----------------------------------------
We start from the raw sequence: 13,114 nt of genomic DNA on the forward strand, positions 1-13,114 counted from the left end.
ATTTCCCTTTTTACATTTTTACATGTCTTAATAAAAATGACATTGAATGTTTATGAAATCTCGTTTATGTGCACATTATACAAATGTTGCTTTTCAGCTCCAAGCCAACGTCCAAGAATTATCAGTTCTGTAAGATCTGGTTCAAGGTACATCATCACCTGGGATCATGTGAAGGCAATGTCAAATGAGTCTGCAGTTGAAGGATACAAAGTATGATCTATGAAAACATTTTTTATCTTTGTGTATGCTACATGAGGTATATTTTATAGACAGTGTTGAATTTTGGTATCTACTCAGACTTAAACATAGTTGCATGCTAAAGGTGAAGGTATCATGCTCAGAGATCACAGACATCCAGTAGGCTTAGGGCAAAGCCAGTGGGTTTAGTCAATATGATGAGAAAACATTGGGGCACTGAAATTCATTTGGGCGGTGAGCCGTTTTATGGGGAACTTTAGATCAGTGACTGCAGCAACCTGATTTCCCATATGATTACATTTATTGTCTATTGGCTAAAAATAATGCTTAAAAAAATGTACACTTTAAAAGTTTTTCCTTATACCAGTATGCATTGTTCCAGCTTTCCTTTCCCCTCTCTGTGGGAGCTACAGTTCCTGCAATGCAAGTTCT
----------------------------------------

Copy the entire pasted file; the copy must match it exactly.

We start from the raw sequence: 13,114 nt of genomic DNA on the forward strand, positions 1-13,114 counted from the left end.
ATTTCCCTTTTTACATTTTTACATGTCTTAATAAAAATGACATTGAATGTTTATGAAATCTCGTTTATGTGCACATTATACAAATGTTGCTTTTCAGCTCCAAGCCAACGTCCAAGAATTATCAGTTCTGTAAGATCTGGTTCAAGGTACATCATCACCTGGGATCATGTGAAGGCAATGTCAAATGAGTCTGCAGTTGAAGGATACAAAGTATGATCTATGAAAACATTTTTTATCTTTGTGTATGCTACATGAGGTATATTTTATAGACAGTGTTGAATTTTGGTATCTACTCAGACTTAAACATAGTTGCATGCTAAAGGTGAAGGTATCATGCTCAGAGATCACAGACATCCAGTAGGCTTAGGGCAAAGCCAGTGGGTTTAGTCAATATGATGAGAAAACATTGGGGCACTGAAATTCATTTGGGCGGTGAGCCGTTTTATGGGGAACTTTAGATCAGTGACTGCAGCAACCTGATTTCCCATATGATTACATTTATTGTCTATTGGCTAAAAATAATGCTTAAAAAAATGTACACTTTAAAAGTTTTTCCTTATACCAGTATGCATTGTTCCAGCTTTCCTTTCCCCTCTCTGTGGGAGCTACAGTTCCTGCAATGCAAGTTCT